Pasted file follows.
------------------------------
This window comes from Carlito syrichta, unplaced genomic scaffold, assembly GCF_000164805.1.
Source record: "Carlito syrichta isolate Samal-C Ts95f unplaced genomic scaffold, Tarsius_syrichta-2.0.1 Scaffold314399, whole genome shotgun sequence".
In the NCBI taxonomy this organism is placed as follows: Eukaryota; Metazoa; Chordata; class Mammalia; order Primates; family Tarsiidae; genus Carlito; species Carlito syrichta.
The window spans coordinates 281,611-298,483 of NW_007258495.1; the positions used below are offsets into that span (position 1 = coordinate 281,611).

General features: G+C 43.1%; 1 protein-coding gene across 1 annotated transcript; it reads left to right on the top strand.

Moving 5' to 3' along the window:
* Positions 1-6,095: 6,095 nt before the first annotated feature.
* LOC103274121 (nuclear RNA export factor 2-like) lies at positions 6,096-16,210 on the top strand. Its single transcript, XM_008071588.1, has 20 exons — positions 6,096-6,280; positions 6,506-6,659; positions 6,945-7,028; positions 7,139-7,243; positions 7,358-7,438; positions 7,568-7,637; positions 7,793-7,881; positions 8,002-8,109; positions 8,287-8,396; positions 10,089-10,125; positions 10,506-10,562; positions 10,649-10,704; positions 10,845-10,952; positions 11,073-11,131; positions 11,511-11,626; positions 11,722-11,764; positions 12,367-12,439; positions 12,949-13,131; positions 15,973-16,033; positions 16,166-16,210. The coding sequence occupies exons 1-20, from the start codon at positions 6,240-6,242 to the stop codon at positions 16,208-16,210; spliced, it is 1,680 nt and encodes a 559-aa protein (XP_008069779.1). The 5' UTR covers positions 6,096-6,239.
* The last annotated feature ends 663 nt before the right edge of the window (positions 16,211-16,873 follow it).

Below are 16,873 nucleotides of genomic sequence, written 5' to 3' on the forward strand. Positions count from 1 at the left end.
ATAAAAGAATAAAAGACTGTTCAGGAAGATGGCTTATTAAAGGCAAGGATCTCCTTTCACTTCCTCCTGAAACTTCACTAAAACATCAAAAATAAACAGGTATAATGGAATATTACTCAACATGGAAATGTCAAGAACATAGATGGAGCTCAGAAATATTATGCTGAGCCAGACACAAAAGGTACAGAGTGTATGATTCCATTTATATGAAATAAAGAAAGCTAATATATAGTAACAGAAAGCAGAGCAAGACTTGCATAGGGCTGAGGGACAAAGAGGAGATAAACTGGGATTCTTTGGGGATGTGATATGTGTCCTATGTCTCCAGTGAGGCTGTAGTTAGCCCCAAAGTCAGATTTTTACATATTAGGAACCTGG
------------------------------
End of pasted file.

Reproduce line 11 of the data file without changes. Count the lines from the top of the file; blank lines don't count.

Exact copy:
ATAAAAGAATAAAAGACTGTTCAGGAAGATGGCTTATTAAAGGCAAGGATCTCCTTTCACTTCCTCCTGAAACTTCACTAAAACATCAAAAATAAACAGGTATAATGGAATATTACTCAACATGGAAATGTCAAGAACATAGATGGAGCTCAGAAATATTATGCTGAGCCAGACACAAAAGGTACAGAGTGTATGATTCCATTTATATGAAATAAAGAAAGCTAATATATAGTAACAGAAAGCAGAGCAAGACTTGCATAGGGCTGAGGGACAAAGAGGAGATAAACTGGGATTCTTTGGGGATGTGATATGTGTCCTATGTCTCCAGTGAGGCTGTAGTTAGCCCCAAAGTCAGATTTTTACATATTAGGAACCTGG